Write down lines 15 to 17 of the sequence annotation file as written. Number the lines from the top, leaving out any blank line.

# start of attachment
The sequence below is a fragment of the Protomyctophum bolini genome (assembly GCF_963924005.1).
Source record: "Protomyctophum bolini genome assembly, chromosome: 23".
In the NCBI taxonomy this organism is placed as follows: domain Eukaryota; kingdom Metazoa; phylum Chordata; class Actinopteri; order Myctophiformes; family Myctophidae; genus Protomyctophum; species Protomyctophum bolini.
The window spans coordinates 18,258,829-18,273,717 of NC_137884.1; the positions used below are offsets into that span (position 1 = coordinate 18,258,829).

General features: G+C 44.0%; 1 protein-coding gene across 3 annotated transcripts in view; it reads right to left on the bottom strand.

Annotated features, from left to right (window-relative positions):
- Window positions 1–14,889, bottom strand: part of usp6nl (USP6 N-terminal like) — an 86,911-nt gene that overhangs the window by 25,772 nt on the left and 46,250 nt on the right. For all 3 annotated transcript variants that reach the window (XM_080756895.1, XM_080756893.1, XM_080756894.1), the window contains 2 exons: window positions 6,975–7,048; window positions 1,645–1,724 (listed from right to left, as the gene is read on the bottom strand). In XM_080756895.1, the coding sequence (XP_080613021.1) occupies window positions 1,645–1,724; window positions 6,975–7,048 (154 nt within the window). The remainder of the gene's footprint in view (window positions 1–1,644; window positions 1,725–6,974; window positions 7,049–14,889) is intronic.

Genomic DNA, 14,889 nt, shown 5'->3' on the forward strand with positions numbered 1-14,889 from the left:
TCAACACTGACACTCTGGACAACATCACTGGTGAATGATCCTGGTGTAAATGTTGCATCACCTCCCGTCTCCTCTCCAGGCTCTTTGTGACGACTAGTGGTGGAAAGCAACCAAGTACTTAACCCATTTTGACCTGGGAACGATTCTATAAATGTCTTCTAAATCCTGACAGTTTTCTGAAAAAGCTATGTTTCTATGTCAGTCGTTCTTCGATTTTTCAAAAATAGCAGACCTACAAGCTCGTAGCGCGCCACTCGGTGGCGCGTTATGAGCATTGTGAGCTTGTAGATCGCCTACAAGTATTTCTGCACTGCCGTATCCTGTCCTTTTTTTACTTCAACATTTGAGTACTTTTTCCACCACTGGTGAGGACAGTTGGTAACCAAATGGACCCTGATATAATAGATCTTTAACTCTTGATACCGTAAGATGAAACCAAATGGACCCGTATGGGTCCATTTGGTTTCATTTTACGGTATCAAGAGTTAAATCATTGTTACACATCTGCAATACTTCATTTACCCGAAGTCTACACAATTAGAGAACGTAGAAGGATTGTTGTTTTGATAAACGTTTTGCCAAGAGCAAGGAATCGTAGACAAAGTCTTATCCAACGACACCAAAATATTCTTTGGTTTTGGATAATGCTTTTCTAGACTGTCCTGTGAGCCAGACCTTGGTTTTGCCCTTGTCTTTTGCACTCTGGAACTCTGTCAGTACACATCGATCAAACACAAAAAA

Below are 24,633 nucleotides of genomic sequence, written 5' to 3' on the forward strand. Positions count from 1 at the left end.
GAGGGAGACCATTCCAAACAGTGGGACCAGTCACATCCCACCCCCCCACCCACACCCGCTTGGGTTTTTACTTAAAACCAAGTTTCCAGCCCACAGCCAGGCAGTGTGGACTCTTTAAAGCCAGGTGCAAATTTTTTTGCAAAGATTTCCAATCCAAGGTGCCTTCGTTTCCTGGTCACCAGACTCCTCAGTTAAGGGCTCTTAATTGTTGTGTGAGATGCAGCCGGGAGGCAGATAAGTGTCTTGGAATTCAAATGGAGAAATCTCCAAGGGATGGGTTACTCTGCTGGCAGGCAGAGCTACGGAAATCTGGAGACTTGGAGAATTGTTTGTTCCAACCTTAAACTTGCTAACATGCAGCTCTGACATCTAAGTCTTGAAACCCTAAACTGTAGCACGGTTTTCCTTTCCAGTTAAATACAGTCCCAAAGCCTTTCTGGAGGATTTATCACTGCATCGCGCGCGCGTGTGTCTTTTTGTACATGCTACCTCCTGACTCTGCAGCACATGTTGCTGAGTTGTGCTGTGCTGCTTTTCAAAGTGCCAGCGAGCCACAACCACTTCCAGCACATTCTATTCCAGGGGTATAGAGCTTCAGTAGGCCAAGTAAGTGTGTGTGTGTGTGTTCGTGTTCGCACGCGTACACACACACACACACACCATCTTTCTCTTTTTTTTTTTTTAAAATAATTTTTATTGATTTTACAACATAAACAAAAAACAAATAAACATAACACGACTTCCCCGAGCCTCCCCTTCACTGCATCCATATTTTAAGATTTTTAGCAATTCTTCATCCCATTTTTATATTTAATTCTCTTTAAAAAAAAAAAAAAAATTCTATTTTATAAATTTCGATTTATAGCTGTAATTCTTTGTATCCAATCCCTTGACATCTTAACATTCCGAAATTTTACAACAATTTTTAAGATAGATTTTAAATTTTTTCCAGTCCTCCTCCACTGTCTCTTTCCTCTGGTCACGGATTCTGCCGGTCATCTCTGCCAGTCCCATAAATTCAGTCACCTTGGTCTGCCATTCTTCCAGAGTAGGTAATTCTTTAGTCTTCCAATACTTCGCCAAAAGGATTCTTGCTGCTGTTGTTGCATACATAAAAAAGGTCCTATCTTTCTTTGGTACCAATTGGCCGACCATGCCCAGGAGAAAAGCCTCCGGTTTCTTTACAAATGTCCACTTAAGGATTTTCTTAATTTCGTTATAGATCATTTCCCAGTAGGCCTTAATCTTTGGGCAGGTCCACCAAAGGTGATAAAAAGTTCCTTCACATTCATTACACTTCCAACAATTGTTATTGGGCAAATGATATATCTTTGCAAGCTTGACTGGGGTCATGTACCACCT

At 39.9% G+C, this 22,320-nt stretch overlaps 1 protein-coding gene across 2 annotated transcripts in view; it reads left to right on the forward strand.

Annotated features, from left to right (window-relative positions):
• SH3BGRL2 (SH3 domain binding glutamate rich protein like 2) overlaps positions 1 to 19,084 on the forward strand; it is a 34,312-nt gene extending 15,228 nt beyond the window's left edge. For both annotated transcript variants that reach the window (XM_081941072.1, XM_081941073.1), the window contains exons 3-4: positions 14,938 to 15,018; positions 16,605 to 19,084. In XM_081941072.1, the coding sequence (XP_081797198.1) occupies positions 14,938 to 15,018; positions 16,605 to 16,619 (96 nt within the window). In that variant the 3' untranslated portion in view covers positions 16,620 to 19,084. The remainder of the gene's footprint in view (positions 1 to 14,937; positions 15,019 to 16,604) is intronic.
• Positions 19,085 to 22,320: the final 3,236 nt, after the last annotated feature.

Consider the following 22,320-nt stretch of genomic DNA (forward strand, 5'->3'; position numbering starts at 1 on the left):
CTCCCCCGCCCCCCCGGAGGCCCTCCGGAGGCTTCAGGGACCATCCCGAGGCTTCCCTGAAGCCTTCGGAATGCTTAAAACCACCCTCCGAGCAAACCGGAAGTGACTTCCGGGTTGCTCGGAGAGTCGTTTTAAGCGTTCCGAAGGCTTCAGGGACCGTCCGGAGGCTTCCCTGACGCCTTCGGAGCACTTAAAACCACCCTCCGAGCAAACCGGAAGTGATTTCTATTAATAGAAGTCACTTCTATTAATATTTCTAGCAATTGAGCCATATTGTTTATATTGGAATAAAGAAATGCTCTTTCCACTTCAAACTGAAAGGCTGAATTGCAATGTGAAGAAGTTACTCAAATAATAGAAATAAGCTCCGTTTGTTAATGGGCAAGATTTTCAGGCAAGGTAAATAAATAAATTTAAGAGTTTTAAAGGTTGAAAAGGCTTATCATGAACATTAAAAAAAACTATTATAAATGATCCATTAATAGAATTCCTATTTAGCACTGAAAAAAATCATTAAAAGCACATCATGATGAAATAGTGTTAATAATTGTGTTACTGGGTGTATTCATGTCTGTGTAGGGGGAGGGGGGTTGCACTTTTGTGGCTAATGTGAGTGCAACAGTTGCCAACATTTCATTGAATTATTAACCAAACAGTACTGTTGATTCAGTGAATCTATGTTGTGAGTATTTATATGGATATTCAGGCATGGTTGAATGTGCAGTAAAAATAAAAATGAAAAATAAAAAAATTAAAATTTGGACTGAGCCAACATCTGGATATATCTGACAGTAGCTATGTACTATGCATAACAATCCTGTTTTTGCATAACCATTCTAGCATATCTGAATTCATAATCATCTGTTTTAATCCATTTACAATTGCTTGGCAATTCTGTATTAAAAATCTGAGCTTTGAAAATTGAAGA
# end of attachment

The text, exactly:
• Positions 19,085 to 22,320: the final 3,236 nt, after the last annotated feature.

Consider the following 22,320-nt stretch of genomic DNA (forward strand, 5'->3'; position numbering starts at 1 on the left):
CTCCCCCGCCCCCCCGGAGGCCCTCCGGAGGCTTCAGGGACCATCCCGAGGCTTCCCTGAAGCCTTCGGAATGCTTAAAACCACCCTCCGAGCAAACCGGAAGTGACTTCCGGGTTGCTCGGAGAGTCGTTTTAAGCGTTCCGAAGGCTTCAGGGACCGTCCGGAGGCTTCCCTGACGCCTTCGGAGCACTTAAAACCACCCTCCGAGCAAACCGGAAGTGATTTCTATTAATAGAAGTCACTTCTATTAATATTTCTAGCAATTGAGCCATATTGTTTATATTGGAATAAAGAAATGCTCTTTCCACTTCAAACTGAAAGGCTGAATTGCAATGTGAAGAAGTTACTCAAATAATAGAAATAAGCTCCGTTTGTTAATGGGCAAGATTTTCAGGCAAGGTAAATAAATAAATTTAAGAGTTTTAAAGGTTGAAAAGGCTTATCATGAACATTAAAAAAAACTATTATAAATGATCCATTAATAGAATTCCTATTTAGCACTGAAAAAAATCATTAAAAGCACATCATGATGAAATAGTGTTAATAATTGTGTTACTGGGTGTATTCATGTCTGTGTAGGGGGAGGGGGGTTGCACTTTTGTGGCTAATGTGAGTGCAACAGTTGCCAACATTTCATTGAATTATTAACCAAACAGTACTGTTGATTCAGTGAATCTATGTTGTGAGTATTTATATGGATATTCAGGCATGGTTGAATGTGCAGTAAAAATAAAAATGAAAAATAAAAAAATTAAAATTTGGACTGAGCCAACATCTGGATATATCTGACAGTAGCTATGTACTATGCATAACAATCCTGTTTTTGCATAACCATTCTAGCATATCTGAATTCATAATCATCTGTTTTAATCCATTTACAATTGCTTGGCAATTCTGTATTAAAAATCTGAGCTTTGAAAATTGAAGA